- Most countries have governmental agencies that set product standards.
- The European, Australian, Canadian, etc are all governmental bodies. In the US, the CPSC and NHTSA set some standards; others are set by voluntary agencies.
Despite product standards, children in the U.S. are in danger.
- Unintentional injuries are the leading cause of death among children.
- An average of 111 children under age five die annually in incidents associated with nursery products.
- An estimated 77,900 children under age 5 were treated in hospital emergency rooms in 2012 for injuries associated with nursery products.
- Children’s products are recalled on average almost twice a week. A recall occurs when the government and manufacturer are aware of a design or manufacturing flaw that makes the product dangerous for regular use.
Why do so many product injuries happen?
- The problem is, everyone has different needs. Parents of infants want products that are as safe as possible, but also want their baby products to be affordable, portable and visually pleasing.
- The idea behind mandatory safety standards is that they force companies to focus on safety as much as other factors like the weight of their products.
- The US is only beginning to develop strong mandatory standards for juvenile products. A law passed in 2008 requires third party testing for children’s products as well as new mandatory standards for durable infant and toddler products such as cribs, high chairs and strollers. The voluntary ASTM standard for toys, F963, was made mandatory through that 2008 law.
Example: Designing a Safe Crib
In the last 20 years 1,100 children have died from crib related injuries. Over 14,500 children are rushed to emergency rooms with injuries and an average of 41 children die each year in unsafe cribs.
Key Considerations for design safety:
- Slats are spaced no more than 2-3/8 inches.
- Mattress fits snugly and is securely attached.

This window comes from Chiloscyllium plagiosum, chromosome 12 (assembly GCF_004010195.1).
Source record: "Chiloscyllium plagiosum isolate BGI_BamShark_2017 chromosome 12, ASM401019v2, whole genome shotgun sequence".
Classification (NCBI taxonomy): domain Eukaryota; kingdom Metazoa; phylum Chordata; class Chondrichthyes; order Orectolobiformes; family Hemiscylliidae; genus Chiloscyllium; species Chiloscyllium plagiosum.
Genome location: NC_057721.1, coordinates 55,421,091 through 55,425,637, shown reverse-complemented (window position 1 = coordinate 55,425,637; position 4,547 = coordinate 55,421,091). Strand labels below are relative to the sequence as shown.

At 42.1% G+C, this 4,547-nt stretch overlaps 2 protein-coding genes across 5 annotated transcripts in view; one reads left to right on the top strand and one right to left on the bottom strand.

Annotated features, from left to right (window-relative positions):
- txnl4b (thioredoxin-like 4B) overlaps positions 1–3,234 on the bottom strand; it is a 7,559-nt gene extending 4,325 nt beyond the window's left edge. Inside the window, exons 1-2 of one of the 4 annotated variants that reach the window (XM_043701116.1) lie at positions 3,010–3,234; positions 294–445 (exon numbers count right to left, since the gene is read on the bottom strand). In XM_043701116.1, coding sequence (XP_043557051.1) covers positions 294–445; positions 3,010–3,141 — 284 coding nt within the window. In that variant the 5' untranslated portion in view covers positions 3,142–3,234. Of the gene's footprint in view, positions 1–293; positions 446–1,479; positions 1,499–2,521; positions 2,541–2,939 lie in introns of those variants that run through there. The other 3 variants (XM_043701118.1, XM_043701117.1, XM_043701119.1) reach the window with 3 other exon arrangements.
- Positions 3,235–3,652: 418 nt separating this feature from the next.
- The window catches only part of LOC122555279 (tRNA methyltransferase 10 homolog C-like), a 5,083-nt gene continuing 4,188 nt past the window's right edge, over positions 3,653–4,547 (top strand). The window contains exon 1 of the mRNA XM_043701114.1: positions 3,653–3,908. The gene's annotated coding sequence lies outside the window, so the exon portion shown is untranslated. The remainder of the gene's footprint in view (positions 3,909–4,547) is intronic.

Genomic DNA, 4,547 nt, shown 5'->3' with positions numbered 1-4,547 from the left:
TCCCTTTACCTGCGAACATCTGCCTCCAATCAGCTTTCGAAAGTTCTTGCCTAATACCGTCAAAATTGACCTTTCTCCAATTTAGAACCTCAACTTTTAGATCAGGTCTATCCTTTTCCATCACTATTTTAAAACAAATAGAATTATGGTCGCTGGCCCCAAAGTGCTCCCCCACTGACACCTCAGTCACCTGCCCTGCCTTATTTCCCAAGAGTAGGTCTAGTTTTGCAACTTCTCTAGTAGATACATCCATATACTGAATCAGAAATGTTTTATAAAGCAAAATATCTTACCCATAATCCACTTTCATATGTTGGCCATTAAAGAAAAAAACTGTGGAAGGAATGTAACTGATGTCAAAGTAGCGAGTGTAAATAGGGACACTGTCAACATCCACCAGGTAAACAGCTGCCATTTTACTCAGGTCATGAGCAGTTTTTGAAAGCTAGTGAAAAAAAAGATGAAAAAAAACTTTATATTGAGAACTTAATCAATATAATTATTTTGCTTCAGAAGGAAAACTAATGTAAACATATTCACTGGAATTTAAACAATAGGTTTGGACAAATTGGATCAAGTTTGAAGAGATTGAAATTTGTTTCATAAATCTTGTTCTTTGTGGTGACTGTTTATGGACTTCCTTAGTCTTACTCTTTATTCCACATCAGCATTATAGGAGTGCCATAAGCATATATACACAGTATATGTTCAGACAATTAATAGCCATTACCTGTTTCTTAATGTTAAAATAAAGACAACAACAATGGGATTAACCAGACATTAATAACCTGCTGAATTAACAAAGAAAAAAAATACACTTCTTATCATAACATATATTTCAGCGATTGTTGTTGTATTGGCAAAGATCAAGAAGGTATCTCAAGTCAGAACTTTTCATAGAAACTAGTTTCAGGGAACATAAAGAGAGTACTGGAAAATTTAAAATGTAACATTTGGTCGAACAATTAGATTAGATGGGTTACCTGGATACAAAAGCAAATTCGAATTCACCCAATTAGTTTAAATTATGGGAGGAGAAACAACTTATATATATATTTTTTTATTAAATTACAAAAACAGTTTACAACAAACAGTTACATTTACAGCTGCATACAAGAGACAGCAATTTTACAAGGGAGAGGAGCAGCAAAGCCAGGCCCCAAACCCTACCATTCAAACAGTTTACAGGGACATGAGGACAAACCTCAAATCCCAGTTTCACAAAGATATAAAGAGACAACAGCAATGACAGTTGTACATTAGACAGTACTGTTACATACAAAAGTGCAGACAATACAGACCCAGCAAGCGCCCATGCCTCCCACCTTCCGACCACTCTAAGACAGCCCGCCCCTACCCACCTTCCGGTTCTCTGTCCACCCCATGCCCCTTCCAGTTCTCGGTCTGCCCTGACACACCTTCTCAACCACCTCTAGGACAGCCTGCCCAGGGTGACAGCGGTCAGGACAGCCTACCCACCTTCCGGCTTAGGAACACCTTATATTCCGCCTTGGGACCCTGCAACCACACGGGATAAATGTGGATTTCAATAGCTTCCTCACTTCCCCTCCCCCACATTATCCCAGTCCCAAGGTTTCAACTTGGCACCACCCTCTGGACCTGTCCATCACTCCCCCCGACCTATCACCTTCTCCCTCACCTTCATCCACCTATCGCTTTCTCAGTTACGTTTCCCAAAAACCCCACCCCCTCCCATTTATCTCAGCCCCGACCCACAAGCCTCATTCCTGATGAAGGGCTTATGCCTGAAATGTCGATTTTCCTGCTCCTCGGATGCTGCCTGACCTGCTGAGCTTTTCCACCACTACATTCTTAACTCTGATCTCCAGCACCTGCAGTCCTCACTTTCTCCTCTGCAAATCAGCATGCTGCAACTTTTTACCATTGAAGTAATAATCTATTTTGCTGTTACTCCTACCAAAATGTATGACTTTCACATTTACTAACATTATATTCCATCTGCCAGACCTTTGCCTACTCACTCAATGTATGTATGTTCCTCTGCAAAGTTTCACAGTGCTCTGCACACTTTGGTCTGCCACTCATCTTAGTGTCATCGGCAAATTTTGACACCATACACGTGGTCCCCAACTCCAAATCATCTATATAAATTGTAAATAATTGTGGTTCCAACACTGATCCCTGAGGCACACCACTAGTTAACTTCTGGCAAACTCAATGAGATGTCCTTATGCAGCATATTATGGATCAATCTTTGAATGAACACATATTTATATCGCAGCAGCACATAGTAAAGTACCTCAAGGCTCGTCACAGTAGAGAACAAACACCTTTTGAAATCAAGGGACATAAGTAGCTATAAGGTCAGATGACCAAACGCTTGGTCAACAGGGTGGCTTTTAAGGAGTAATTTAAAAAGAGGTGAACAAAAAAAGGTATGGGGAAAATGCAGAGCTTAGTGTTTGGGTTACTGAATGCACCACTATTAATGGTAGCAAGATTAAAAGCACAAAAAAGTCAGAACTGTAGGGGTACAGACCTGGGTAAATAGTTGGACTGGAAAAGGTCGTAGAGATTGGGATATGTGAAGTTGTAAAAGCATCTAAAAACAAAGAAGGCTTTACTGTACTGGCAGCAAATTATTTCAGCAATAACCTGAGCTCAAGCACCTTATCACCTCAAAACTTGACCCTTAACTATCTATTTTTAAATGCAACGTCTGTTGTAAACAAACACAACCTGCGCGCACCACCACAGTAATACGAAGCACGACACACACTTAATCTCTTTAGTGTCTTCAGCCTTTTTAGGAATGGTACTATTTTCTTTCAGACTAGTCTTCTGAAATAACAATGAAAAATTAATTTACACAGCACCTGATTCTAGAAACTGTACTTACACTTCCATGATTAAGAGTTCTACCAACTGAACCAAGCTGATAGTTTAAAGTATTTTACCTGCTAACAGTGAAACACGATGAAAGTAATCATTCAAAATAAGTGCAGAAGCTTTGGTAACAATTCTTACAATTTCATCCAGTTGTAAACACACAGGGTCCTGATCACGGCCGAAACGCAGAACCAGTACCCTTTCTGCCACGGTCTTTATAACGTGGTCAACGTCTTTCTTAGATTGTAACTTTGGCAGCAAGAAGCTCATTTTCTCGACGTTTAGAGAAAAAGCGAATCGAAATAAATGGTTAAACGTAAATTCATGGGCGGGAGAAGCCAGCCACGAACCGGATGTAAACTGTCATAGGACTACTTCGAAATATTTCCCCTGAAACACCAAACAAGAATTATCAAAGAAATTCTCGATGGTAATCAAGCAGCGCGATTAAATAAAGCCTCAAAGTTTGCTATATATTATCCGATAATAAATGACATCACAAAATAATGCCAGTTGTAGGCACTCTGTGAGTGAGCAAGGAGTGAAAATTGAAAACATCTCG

- Corner posts are no higher than 1/16 of an inch (1-1/2 mm) above the top of the end panel.
- Drop-side latches cannot be released by a baby and securely hold side in raised position.
- All screws, bolts and other hardware are present and tight.
Review the Safe Nursery Page and the Safe Nursery Booklet from the Consumer Product Safety Commission.
Performance and Test Methods
- Standards attempt to set performance measurements – not design specifications when possible to allow the most freedom in designs.
- Testing, however, must be very specific and address specific problems. If you are developing a new stroller that uses a latch to keep the baby in place, the product designers should immediately ask what problems could potentially arise.
- For example, a potential problem could be the strap breaking or releasing unexpectedly. Tests would then be developed to see if latch malfunction is possible on the stroller, and if so, the product must be redesigned.
- This type of mandatory testing would weed out many problems in infant products (and consumer products in general) before they were released.
Design Safety and Recalls
- The CPSC can also try recalling dangerous products.
- The CPSC works with companies to issue voluntary recalls. The benefits of voluntary recalls are that they avoid expensive and protracted legal battles.
- A downside to voluntary recalls, however, is that the company whose product is being recalled has to approve every step of the process. This means that everything from a press release to an informational poster can be watered down in tone by a company that wishes to downplay the hazard.